Discarded halibut by trawlers attracts “feeding frenzy” for orcas
Pot gear instead of longline gear has been used in the Bering Sea to protect sablefish (black cod) catches from killer whales (orcas) since 2008. Several analyses showed that when killer whales were present during longline surveys, 54 to 72% of the sablefish had been stripped from hooks by the whales.
“Getting whaled” was so pervasive that fishery managers allowed the use of pot gear in the Gulf of Alaska starting in 2017.
“The whale predation has just been so horrible. The last couple years, I tried to do it with hooks. And it just got to the point to where we left tens of thousands of pounds of black cod unharvested, because we were going backwards feeding the whales. You can spread your strings 10 miles apart, and you might get one or two skates up and they find you. And then they pretty much strip you blind,” said longtime Kodiak skipper” Frank Miles at the time.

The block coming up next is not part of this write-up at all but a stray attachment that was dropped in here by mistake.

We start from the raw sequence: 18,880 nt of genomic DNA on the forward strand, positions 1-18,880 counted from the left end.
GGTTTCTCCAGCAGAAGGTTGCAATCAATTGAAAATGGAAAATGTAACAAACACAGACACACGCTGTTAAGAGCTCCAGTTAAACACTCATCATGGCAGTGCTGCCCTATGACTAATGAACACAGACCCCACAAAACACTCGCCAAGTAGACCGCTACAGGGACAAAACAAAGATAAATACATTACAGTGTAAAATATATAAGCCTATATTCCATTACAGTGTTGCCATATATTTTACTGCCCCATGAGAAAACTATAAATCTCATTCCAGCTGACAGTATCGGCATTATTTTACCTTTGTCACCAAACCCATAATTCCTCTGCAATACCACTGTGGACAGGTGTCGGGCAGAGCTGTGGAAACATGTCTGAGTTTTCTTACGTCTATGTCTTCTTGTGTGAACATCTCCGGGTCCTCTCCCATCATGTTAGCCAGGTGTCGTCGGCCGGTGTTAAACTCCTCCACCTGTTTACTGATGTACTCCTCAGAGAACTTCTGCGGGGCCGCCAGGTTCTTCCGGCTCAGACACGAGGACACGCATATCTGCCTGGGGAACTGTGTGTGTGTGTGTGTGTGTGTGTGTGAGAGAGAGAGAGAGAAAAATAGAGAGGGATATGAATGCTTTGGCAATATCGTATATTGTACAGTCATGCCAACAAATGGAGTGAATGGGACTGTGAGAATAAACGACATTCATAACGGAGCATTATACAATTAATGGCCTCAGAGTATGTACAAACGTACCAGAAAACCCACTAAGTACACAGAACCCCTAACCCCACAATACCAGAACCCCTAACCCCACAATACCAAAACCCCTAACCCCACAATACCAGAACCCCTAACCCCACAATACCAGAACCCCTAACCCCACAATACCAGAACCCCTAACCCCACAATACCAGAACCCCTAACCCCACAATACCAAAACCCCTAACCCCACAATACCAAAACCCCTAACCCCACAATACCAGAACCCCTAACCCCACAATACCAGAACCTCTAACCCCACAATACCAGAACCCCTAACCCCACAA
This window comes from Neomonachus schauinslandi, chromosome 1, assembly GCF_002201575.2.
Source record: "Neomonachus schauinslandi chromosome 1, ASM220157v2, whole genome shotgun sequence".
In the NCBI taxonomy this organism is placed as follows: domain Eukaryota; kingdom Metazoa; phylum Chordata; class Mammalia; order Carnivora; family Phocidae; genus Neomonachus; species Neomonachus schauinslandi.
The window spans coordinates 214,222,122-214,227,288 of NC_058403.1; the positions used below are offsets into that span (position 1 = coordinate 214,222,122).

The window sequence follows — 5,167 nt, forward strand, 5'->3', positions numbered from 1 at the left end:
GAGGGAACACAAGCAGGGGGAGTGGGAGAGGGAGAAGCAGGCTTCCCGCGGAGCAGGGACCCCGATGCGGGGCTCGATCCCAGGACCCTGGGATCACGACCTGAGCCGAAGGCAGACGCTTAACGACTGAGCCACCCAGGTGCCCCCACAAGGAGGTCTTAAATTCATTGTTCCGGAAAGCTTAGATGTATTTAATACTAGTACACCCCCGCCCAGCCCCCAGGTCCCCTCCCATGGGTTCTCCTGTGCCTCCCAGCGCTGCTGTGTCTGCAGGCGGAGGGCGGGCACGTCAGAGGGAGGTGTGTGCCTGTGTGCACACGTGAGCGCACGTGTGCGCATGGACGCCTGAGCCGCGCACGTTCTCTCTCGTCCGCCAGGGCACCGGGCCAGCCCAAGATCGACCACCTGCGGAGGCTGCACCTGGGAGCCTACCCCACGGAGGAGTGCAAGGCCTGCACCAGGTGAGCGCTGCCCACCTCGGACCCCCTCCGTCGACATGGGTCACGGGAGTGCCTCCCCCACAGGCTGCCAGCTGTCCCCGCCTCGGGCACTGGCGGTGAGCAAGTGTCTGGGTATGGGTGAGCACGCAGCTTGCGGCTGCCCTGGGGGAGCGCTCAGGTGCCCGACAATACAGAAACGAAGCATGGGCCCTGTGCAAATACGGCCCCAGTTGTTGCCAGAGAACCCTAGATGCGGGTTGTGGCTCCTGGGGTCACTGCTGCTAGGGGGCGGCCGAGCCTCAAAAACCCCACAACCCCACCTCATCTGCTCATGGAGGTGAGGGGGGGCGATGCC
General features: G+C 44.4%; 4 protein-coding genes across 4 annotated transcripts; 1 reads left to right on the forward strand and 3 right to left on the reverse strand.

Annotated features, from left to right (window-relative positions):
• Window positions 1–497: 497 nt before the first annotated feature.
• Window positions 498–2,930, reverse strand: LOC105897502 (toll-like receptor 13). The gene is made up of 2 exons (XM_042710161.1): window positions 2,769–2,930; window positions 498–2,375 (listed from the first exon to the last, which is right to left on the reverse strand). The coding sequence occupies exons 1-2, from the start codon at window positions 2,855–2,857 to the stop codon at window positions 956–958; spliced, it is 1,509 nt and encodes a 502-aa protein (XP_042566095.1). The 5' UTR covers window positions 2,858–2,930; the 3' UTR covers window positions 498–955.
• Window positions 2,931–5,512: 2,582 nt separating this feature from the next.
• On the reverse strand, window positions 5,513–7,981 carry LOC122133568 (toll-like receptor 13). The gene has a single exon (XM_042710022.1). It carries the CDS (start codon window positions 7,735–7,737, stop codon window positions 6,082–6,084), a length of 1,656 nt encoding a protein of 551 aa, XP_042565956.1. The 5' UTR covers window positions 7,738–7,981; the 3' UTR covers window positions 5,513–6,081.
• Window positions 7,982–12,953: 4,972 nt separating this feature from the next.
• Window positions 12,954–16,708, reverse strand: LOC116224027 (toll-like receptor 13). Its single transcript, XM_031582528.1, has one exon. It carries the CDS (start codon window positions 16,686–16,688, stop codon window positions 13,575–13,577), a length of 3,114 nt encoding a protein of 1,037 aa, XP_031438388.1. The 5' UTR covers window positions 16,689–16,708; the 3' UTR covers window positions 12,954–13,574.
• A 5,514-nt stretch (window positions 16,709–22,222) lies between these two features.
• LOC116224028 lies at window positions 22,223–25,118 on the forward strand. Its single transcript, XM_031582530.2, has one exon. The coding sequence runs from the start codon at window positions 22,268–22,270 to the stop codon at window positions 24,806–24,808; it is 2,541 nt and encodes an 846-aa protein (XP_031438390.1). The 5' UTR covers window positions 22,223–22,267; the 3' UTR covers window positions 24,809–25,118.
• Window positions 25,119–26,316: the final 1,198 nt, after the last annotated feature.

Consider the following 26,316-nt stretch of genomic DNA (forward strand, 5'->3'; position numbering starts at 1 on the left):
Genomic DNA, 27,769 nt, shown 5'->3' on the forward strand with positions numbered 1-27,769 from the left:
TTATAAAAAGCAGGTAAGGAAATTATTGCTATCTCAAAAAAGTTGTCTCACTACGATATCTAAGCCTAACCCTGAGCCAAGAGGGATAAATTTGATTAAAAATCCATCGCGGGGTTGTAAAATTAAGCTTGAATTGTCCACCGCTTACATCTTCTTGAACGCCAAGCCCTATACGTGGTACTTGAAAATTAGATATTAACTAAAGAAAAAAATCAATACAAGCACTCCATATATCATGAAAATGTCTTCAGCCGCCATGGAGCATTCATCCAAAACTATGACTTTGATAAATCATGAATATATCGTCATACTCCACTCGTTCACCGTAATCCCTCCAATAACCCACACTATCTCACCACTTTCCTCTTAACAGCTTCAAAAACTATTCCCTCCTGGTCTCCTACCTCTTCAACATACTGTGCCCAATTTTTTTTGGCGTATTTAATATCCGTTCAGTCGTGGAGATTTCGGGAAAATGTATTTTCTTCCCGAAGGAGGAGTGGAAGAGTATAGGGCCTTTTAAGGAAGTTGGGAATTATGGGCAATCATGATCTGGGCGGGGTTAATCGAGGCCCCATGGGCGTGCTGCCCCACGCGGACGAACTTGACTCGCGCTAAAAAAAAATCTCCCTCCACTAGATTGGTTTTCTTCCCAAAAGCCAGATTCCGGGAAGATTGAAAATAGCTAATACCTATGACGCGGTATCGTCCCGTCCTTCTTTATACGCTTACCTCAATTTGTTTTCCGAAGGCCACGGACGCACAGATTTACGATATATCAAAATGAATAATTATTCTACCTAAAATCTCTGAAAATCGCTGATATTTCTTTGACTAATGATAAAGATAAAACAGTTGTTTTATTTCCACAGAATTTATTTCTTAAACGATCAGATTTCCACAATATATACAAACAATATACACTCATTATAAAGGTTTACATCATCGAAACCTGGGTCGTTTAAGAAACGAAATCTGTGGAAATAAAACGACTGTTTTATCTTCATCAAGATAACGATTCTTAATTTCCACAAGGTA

Photo credit: Hakai Magazine
Halibut bycatch is new source of easy whale pickin’s
Now, the whales have turned to a new source of easy pickin’s – bycatch that by law is required to be tossed overboard.
Unconfirmed reports are circulating that deck sorting of halibut by the Seattle-based Amendment 80 bottom trawl fleet in the Bering Sea has turned into such a feeding frenzy that over 20 orcas have been caught as bycatch so far this year.
Credit: Alaska Bycatch Tracker
Here is NOAA’s response:
NOAA boasts that they can account accurately for every fish taken by the big trawlers because they have “100% observer coverage.” But when it comes to captured whales, the information is “unclear” and NOAA says “no comment.”
Here is a link to another NOAA comment from 2021 confirming that orcas were taken as bycatch.
19 bottom trawlers comprise the Seattle-based A80 fleet, shown here at Dutch Harbor.